Charity, In and of Itself, Doesn’t Pass Muster – Cause Marketers Seek Unprecedented Brand Accountability – Source: Cause and Effects Marketing
Though it isn’t likely to steal share points from Oprah, a national teleconference on breast cancer was a novel combination of corporate philanthropy, government resources, grass-roots organization, and out-and-out brand values strategy. The two-hour exchange, designed and funded by Avon Products, the Centers for Disease Control and Prevention, and the New York State Department of Health, linked some 25,000 physicians, nurses, educators, religious groups and clinical workers with a panel of medical experts to develop cancer screening and outreach programs, particularly for low-income, minority and elderly women.
An ABC News correspondent moderated the commercial free satellite broadcast from PBS station WQED in Pittsburgh, showcasing Avon/CDC programs, a Latina women’s group in Chicago, and a Native American project in Alaska. There was no Avon hard-sell for its cosmetics or jewelry. Still, the event created an environment to connect with customers.
Avon funded half the show’s $600,000 production cost and its reps served as facilitators. It was also banking on heightened brand awareness from media exposure, and by extension, reinforcement that Avon cares about women’s health.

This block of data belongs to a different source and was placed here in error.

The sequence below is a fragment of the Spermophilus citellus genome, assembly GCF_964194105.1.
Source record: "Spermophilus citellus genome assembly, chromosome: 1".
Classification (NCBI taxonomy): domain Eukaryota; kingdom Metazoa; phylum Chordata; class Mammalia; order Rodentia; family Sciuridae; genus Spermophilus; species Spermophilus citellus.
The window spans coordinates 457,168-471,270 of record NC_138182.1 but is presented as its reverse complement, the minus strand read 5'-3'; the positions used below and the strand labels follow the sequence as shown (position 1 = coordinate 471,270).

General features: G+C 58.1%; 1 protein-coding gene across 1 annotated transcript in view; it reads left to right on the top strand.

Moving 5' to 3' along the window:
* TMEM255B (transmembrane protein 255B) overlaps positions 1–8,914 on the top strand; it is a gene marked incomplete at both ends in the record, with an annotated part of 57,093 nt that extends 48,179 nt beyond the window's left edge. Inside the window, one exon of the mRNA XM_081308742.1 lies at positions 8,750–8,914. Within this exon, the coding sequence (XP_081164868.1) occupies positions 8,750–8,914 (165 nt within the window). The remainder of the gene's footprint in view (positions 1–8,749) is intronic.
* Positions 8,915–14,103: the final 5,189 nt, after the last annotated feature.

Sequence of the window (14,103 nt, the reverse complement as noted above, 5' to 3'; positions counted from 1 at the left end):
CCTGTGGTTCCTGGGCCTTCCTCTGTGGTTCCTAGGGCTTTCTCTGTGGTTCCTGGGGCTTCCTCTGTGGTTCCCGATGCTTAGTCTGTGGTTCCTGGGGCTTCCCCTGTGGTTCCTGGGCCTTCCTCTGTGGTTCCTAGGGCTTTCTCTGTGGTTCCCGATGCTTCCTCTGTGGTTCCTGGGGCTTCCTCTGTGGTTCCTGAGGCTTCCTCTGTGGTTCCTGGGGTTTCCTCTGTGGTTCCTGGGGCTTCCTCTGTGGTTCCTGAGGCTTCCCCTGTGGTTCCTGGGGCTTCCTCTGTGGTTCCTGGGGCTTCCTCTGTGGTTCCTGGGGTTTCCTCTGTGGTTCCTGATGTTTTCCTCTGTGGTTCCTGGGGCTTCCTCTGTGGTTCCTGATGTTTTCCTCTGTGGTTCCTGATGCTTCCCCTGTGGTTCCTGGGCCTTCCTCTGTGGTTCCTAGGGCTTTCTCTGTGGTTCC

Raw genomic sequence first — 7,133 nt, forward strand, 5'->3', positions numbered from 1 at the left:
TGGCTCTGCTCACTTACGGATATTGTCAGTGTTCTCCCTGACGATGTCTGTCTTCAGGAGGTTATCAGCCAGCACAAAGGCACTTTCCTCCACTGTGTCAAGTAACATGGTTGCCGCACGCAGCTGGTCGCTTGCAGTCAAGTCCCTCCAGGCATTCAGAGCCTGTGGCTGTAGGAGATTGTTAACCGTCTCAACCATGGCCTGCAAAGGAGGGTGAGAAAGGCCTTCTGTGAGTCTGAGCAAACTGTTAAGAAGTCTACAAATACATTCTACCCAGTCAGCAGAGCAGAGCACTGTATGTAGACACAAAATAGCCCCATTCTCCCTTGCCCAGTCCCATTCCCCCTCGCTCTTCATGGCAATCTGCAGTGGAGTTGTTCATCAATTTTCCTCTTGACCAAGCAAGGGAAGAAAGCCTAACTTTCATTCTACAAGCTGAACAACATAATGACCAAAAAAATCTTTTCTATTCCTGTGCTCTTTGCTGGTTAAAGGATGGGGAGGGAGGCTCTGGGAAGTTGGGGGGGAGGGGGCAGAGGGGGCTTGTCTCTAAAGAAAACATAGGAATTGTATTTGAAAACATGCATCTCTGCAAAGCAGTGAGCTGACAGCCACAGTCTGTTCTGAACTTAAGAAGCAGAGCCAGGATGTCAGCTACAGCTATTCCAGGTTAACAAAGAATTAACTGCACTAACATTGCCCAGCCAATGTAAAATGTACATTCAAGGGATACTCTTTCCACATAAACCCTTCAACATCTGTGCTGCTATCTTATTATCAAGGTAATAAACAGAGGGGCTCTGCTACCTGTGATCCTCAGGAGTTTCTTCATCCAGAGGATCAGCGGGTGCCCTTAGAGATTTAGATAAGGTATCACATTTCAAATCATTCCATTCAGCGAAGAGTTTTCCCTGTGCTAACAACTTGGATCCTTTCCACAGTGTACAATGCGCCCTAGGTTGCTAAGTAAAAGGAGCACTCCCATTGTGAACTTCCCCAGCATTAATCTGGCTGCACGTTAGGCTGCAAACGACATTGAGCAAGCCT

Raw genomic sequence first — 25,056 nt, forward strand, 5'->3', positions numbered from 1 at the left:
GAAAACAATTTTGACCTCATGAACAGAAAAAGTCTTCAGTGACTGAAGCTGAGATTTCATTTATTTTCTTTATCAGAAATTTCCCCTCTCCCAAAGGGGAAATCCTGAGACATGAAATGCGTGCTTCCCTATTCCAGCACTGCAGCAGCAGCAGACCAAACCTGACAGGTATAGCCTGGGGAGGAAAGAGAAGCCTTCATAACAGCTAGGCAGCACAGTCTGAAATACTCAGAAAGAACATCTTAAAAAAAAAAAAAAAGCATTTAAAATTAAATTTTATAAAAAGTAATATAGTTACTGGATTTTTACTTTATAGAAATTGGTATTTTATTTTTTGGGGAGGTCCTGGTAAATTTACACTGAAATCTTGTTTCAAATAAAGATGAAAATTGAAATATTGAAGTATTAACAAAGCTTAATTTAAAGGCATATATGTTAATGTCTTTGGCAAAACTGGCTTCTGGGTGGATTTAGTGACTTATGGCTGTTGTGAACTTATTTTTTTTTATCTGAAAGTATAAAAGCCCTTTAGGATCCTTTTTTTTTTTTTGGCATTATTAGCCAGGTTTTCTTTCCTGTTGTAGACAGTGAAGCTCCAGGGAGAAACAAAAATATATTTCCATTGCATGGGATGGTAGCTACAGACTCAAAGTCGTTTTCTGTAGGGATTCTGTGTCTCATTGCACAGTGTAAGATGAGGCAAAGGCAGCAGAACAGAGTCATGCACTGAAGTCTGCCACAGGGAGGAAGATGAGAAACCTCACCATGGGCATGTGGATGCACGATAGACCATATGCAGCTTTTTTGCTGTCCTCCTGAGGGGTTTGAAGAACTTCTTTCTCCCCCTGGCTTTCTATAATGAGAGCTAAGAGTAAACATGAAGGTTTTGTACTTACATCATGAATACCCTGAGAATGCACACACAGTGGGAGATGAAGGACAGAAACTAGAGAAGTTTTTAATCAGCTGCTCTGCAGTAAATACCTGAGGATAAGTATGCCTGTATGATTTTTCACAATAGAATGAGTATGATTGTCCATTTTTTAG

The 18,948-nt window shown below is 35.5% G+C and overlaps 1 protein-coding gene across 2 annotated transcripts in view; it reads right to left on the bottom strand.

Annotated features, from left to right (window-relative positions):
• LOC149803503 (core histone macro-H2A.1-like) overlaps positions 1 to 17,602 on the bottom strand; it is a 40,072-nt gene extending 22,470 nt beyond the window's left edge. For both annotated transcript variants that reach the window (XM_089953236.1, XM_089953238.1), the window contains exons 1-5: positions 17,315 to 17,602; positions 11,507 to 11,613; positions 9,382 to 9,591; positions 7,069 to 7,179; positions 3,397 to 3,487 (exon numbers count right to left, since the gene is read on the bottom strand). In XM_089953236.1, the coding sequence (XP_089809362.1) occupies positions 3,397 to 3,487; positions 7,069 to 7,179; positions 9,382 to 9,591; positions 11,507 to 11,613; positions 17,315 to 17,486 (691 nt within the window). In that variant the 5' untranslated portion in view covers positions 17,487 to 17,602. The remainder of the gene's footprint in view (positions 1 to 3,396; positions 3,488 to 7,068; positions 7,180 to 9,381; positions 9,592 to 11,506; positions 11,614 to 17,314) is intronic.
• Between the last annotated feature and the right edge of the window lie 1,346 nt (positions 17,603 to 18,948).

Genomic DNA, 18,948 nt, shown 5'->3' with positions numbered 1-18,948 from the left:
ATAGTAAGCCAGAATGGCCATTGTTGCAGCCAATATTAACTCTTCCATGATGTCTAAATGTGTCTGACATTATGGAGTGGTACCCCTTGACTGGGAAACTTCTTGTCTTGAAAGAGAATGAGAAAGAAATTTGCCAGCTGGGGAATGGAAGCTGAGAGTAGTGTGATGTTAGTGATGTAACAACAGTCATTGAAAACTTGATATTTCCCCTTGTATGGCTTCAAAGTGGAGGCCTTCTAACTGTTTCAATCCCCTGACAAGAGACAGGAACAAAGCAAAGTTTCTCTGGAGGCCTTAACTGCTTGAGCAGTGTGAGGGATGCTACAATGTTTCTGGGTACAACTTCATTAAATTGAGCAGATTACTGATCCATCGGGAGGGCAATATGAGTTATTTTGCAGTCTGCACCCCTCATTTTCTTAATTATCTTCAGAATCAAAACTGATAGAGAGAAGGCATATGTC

Welcome to cause-related marketing, where practitioners are adopting issues to leverage corporate assets and support brand positioning. Corporate benevolence roots itself in the first stirrings of the industrial era.
Today, however, company conscience reflects a sophisticated distillation of late 20th century boom and bust economic cycles: shrinking government social programs; clearer divisional lines between “haves” and “have nots” in health, education and jobs; a sensitization to environmental issues, and political correctness, all heavily seasoned by pre-turn-of-the-21st century corporate Darwinism.
The theory behind this approach marries a product or company to a core customer value, deepening relationships and building strong bonds of trust. In a world of parity products, these attributes help differentiate brands from those of rivals.
Self-serving, but cloaked in enough “do-goodism” to win customer approval together with sales, American corporations spent an estimated $1.2 billion on cause-related marketing events in 2015, according to IEG Sponsorship Report.
But as marketing execs look to achieve more with downsized budgets, donations have to work harder. Cause-related expenditures face close scrutiny; social responsibility must balance with sales targets.